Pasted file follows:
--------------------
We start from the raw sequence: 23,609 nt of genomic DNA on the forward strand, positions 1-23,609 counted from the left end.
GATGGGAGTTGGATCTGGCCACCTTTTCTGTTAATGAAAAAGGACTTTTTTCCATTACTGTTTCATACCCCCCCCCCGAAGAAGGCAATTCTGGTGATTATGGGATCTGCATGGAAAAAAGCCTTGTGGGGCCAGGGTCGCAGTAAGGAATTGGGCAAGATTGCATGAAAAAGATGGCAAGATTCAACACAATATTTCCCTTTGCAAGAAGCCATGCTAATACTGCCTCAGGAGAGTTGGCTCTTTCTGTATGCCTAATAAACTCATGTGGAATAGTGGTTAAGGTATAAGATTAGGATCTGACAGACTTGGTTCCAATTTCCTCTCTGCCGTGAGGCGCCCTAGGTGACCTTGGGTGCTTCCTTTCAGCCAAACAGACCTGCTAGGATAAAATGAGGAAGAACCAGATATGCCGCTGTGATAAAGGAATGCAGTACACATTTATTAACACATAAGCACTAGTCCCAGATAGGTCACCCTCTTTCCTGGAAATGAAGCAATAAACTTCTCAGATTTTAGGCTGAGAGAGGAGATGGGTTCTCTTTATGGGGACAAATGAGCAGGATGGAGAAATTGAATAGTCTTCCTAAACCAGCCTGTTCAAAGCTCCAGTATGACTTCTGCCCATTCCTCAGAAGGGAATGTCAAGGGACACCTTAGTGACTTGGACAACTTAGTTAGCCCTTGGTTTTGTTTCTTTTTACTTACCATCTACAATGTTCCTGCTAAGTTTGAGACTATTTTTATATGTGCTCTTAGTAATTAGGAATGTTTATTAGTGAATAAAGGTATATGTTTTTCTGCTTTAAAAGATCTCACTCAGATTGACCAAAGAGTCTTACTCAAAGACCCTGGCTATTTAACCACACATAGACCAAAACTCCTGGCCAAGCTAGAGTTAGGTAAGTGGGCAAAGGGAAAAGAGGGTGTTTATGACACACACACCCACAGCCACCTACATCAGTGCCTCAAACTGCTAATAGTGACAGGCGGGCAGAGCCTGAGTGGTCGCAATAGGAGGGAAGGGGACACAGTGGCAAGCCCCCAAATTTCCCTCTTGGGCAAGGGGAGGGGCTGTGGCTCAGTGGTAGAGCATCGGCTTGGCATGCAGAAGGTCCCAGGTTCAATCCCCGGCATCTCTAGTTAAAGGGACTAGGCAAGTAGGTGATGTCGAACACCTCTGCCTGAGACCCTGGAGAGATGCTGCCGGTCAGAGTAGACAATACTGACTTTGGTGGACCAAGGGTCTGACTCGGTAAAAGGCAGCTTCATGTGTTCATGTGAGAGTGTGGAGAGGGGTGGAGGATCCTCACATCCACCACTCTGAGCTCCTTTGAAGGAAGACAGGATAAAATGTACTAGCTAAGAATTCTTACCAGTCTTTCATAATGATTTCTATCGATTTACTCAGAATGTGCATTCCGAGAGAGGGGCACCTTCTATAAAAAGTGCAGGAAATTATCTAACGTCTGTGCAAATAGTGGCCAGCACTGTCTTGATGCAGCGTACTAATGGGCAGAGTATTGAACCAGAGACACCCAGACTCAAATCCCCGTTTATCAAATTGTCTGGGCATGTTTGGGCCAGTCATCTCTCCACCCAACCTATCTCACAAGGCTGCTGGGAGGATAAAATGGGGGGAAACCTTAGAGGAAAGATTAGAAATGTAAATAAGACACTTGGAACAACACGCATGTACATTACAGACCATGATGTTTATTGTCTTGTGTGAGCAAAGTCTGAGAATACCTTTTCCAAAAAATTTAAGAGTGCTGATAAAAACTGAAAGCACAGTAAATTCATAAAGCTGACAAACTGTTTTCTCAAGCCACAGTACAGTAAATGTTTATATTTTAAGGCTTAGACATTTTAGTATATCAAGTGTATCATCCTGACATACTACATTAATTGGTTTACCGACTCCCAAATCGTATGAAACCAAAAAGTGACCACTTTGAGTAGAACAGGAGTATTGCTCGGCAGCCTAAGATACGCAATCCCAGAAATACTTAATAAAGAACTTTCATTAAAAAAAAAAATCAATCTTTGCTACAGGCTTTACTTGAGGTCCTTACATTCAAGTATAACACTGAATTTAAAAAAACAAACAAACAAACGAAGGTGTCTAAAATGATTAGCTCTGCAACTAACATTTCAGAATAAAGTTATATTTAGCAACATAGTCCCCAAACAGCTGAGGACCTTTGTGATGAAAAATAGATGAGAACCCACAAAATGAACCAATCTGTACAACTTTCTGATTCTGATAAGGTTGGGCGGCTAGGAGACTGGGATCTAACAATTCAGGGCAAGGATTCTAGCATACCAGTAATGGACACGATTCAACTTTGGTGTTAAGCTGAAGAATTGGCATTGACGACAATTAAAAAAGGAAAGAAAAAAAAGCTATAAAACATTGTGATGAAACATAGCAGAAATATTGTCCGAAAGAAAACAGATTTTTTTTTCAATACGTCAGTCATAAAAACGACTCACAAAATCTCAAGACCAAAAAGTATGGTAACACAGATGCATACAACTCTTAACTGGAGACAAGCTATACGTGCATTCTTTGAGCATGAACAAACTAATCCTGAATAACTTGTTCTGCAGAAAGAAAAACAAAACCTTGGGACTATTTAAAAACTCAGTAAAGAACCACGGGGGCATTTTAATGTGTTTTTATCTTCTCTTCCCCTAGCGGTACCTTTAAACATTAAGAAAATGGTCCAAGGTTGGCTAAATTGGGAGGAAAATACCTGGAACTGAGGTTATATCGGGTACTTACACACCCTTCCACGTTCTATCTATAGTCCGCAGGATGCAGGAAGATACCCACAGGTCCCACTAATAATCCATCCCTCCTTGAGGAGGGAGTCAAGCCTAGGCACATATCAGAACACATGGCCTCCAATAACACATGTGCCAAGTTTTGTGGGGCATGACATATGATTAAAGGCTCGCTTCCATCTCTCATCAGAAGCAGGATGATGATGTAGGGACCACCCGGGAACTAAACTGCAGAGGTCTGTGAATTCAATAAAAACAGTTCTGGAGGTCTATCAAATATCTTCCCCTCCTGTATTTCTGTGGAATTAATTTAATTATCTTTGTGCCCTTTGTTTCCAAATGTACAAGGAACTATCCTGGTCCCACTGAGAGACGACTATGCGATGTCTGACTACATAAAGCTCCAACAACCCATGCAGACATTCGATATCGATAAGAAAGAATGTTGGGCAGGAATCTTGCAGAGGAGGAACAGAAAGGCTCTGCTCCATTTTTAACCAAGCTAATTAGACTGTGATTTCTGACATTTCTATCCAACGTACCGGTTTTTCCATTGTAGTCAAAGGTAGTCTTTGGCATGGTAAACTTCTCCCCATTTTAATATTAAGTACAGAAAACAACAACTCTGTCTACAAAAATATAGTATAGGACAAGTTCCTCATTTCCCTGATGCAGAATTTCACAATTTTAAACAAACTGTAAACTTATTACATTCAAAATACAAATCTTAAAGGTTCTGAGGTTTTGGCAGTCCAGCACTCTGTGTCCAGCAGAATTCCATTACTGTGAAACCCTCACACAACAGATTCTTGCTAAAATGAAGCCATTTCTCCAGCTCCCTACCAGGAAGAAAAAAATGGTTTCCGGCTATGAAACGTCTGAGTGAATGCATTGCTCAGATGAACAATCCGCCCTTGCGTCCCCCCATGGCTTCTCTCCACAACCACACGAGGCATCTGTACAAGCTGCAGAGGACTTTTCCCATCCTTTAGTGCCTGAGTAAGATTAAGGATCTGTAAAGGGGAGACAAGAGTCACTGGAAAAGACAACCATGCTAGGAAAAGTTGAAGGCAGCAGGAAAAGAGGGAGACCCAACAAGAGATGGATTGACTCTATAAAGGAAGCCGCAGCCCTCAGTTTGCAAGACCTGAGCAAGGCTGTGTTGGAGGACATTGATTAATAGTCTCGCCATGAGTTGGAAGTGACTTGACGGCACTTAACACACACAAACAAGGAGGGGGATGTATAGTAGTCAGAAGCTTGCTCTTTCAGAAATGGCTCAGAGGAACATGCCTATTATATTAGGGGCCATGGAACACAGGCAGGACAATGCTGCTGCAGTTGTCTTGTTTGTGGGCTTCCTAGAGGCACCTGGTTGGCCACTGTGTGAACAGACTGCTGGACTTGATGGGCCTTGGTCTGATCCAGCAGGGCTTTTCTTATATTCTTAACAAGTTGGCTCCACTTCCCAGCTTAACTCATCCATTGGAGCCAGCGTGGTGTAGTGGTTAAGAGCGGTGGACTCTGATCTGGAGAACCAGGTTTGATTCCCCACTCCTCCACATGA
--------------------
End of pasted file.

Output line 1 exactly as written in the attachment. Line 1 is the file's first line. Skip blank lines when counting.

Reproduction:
We start from the raw sequence: 23,609 nt of genomic DNA on the forward strand, positions 1-23,609 counted from the left end.